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The OIE Working Group for Wildlife Diseases continually monitors infectious diseases in wild animals globally in order to keep OIE Member Countries informed of new developments.

The OIE Working Group for Wildlife Diseases continually monitors infectious diseases in wild animals globally in order to keep OIE Member Countries informed of new developments. The Group met at the OIE headquarters in Paris from 14 to 16 February 2005 to report on the occurrence of wildlife diseases in the world during 2004. The significant wildlife disease events that occurred during 2004 included:

1. Avian influenza and wild birds

In the current epidemic of highly pathogenic avian influenza (HPAI) in Southeast Asia, there are occasional reports of wild birds having been infected with the H5N1 pathogenic strain of the virus. While wild birds are commonly infected with a wide range of mild strains of avian influenza (AI) virus that do not cause disease, there is little evidence as yet, that wild birds in Southeast Asia have been significantly affected by the HPAI virus strain(s). The potential involvement of migratory wild birds in spreading HPAI infection is currently being studied and analysed. The Working Group strongly recommended that surveillance for AI in wild birds be increased to better understand the epidemiology of AI in wild birds in SE Asia and worldwide.

2. Anthrax in southern and east Africa

Thousands of wild animals died from Anthrax in 2004 in Africa involving seven different countries. These were multi-species infections and in some areas infection also occurred in livestock. Some mortalities also were reported in people who had consumed or handled carcasses of infected animals. Anthrax is known to be endemic in most of these areas but these outbreaks represent peaks in expected patterns of disease occurrence.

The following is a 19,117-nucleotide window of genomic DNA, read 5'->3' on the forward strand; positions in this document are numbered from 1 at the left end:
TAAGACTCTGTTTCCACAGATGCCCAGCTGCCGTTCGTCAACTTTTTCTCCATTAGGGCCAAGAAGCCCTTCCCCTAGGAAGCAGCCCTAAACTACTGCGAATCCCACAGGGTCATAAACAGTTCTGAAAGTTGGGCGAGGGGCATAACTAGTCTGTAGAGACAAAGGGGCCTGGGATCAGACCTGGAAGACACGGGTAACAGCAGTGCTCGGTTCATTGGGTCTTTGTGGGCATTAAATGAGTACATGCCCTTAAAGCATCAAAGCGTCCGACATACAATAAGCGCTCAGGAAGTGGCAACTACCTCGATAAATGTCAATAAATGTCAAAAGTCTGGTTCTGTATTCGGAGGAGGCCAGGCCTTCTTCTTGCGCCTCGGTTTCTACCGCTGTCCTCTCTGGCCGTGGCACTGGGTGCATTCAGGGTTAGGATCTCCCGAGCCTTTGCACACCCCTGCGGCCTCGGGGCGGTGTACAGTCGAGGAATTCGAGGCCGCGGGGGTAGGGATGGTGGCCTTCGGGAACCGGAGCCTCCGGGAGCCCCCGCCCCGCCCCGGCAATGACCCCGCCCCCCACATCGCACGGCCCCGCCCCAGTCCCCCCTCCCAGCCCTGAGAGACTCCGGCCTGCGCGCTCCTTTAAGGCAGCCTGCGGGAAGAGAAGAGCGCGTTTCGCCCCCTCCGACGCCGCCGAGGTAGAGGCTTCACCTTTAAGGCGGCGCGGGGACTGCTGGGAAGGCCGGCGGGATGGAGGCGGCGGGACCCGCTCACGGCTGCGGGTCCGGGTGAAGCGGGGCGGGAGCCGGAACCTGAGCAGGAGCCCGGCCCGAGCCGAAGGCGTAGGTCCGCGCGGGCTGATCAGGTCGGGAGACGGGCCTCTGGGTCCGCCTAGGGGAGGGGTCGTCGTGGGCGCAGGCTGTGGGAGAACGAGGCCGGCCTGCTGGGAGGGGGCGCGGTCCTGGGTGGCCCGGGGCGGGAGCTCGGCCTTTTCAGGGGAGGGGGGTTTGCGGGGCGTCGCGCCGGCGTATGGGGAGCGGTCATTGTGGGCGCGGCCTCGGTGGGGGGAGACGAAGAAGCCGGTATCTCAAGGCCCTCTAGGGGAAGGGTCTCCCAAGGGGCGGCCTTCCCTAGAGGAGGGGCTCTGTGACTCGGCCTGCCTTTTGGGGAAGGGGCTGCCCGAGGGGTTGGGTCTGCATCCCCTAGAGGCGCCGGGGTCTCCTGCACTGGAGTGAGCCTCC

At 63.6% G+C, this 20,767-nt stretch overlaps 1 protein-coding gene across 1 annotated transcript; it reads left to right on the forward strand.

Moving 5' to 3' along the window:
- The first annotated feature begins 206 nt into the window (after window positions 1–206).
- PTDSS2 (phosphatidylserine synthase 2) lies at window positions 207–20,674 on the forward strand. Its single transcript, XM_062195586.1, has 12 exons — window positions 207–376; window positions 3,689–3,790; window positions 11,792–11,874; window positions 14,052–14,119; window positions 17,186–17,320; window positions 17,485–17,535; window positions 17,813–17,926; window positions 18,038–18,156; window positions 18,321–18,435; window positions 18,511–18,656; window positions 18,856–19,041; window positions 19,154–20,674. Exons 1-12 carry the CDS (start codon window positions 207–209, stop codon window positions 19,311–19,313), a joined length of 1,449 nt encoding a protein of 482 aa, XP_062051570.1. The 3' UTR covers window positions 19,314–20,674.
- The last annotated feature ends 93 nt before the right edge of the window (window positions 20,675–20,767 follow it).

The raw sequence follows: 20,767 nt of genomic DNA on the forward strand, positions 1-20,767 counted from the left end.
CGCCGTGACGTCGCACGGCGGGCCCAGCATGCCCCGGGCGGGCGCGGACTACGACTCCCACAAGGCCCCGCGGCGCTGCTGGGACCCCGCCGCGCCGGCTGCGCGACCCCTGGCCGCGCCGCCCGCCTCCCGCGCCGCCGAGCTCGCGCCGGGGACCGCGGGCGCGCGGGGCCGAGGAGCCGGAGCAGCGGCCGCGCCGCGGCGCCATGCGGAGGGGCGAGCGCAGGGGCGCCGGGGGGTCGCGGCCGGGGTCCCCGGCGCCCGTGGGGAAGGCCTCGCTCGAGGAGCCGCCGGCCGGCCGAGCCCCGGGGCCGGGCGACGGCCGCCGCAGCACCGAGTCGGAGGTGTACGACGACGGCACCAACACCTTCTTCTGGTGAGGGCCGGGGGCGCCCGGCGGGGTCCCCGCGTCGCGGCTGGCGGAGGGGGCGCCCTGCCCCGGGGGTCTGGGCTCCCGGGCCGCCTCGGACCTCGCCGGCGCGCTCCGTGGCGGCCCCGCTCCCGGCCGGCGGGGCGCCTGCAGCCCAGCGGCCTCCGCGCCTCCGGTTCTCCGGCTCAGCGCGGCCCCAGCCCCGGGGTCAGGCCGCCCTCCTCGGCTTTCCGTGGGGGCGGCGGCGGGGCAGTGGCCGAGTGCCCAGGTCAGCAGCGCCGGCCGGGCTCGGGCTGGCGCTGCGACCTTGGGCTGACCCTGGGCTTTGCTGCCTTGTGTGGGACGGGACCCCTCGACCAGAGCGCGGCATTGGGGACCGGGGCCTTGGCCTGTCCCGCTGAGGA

3. Classical swine fever in central and eastern Europe.

The positive impact of international collaborative disease surveillance and coordinated disease control activities has been highlighted by the multi-national programme for classical swine fever control in wild boar in Europe over the past decade. This programme was effective because of the timely and fully transparent sharing of information through a single data management system and coordinated disease control actions. The disease is now close to eradication in wild boar in a large part of Western Europe.

The Working Group also discussed frameworks for OIE guidance on improving disease surveillance, detection and reporting in wildlife as well as disease preparedness for transboundary incursions of epidemic livestock diseases and emerging zoonoses. The OIE also envisages enlisting the active participation of the Group in a new Ad hoc Group set up to deal with emerging zoonoses.

The increasing organizational cooperation between OIE, WHO and FAO in this regard was welcomed and encouraged by the Working Group.

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